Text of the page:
Harman calls for greater community power in environmental sentencing

Solicitor General Harriet Harman QC MP has called for significant changes to the law to allow communities affected by pollution a greater role in legal proceedings against polluters, as well as a more flexible range of penalties for courts to impose on those found guilty of environmental crime.

In an address to the Southwark Environment Forum this week, Ms Harman said there were four main ways in which the law could be changed to improve outcomes and justice for communities affected by environmental crimes and breaches of regulations, by giving the community a voice, introducing expertise in magistrates, differentiating between criminal behaviour and technical breach of operating rules, and introducing a flexible range of penalties for those found guilty.

First and foremost, the community should be given a voice in the legal proceedings: “It is, after all, on behalf of the community that the Environment Agency is acting,” she said.

In this, Ms Harman compared the legal procedures of environmental crime with those of criminal cases such as assault, where the courts take into account a Victim Impact Statement. She suggested that, in environment cases, there could be a community impact statement presented to the court by the local councillors or the local residents association so that oral evidence of community impact could be heard.

“That will also demonstrate the legitimacy of environmental prosecutions and show them for what they are – not technical over-regulatory action in the cause of an ideological commitment to the environment, but protection for people’s most basic quality of life. Who cares most about the raw sewage escaping when a water company broke the rules? The family as the sewage swept into their garden of course.”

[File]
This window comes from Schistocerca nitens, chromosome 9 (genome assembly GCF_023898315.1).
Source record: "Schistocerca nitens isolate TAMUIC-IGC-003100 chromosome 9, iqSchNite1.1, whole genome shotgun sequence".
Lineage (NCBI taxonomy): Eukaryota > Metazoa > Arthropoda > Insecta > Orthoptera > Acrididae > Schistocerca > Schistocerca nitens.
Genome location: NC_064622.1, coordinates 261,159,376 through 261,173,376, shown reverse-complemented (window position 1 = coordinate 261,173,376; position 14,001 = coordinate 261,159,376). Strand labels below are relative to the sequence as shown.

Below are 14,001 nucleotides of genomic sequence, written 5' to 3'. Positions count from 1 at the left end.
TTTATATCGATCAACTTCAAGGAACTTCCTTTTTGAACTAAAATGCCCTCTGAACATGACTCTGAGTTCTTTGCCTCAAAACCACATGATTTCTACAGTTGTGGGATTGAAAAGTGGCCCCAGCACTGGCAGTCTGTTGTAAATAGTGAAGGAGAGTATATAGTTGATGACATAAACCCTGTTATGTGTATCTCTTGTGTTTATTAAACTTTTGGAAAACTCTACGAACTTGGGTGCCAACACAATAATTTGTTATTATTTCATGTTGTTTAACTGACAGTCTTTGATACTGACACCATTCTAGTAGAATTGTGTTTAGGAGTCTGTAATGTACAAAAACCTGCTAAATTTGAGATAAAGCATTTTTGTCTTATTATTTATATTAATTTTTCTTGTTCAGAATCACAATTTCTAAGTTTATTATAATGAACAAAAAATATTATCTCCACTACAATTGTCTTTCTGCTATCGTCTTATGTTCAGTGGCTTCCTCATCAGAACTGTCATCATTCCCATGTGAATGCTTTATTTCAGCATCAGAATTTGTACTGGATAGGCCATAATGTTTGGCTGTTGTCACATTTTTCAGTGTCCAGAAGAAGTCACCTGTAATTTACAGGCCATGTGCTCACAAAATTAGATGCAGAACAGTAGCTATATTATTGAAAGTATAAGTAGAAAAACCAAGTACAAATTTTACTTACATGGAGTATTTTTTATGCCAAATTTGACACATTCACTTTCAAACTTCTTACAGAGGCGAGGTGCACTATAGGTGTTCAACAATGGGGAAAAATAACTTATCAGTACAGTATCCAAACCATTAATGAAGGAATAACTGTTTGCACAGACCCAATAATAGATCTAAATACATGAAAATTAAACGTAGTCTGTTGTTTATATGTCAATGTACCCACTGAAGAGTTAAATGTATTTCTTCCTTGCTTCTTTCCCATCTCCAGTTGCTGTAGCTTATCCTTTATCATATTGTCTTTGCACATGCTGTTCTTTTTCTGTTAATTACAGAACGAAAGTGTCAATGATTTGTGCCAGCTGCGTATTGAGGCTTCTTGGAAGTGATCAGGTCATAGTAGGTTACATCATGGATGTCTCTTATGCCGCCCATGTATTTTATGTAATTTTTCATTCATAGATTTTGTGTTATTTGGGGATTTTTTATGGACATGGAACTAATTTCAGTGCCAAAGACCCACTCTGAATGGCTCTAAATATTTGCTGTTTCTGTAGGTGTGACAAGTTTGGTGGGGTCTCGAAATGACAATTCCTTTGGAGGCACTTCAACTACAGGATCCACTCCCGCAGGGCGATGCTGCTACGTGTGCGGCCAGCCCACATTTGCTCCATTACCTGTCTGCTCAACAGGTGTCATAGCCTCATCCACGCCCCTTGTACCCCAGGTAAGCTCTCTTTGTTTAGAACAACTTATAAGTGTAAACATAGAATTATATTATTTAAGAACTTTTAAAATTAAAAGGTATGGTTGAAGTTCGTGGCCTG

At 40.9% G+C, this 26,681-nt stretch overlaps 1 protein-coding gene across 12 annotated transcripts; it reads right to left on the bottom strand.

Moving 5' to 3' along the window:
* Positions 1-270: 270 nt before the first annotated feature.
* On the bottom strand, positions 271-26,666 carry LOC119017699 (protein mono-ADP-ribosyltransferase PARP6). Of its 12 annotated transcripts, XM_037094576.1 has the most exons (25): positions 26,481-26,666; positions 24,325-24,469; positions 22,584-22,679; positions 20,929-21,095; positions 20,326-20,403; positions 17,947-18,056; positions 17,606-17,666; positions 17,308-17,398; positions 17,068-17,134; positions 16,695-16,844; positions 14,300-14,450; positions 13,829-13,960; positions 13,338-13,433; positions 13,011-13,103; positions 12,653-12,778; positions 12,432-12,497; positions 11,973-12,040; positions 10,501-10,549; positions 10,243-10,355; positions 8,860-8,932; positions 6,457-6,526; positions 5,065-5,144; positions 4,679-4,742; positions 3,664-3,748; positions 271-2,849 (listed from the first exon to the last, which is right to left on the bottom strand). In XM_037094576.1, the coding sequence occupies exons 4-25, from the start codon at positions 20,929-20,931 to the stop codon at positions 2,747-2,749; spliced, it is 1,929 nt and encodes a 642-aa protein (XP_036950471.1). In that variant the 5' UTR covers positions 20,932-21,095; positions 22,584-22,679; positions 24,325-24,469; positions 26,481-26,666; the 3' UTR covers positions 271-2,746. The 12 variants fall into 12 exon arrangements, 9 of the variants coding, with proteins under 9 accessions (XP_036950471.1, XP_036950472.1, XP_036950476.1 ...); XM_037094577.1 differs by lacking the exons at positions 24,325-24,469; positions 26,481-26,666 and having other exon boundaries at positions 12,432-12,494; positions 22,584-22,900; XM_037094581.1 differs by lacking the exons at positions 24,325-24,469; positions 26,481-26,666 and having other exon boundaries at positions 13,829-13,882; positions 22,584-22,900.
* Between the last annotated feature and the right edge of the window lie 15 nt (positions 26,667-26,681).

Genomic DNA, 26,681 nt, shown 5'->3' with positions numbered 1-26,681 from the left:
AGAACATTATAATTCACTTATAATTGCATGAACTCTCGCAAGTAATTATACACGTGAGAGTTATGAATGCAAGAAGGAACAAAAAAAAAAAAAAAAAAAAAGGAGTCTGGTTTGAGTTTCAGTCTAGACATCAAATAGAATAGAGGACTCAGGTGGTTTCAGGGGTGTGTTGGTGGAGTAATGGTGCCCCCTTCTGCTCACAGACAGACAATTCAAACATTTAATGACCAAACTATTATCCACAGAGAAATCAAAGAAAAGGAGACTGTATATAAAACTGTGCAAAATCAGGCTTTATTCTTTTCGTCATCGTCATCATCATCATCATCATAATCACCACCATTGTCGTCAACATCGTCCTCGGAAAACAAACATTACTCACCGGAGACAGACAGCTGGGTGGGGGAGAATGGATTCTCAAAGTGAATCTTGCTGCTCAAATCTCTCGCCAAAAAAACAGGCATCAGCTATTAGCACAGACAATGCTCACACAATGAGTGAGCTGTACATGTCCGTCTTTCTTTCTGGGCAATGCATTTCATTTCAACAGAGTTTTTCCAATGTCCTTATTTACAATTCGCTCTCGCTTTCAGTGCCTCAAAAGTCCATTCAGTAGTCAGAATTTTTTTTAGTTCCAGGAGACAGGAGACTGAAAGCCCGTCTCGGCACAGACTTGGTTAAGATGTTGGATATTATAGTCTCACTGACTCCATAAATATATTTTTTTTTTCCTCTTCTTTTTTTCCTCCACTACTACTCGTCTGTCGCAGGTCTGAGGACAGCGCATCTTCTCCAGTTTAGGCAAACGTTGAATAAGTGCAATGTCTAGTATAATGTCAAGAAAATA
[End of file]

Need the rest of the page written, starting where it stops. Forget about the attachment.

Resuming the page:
“The Government wants communities to be strengthened and to have more powers to act together to improve life in their area. This would fit well with that agenda,” she said.

Secondly, she called for greater expertise and consistency in the courts ability to deal with environmental offences by introducing a few changes to the way courts handle procedure, saying most magistrates had little experience or expert advice available on environmental matters.

“There could be a ticketing system – so that some magistrates had special training and were accredited to take environmental cases. Or, there could be a specialist cadre of bench legal advisers who could – in addition to their normal duties – be peripatetic and take environment cases,” Ms Harman said.

The consistency would also be assisted if there were guidelines and guidance on tariffs could be given from the Sentencing Guidelines Council so that minimum sentences could be established.

When sentencing is being considered, courts should also take into account the difference between those who are hardened criminals and those who are “good corporate citizens who have inadvertently breached regulations and where the breach has harmed no-one.”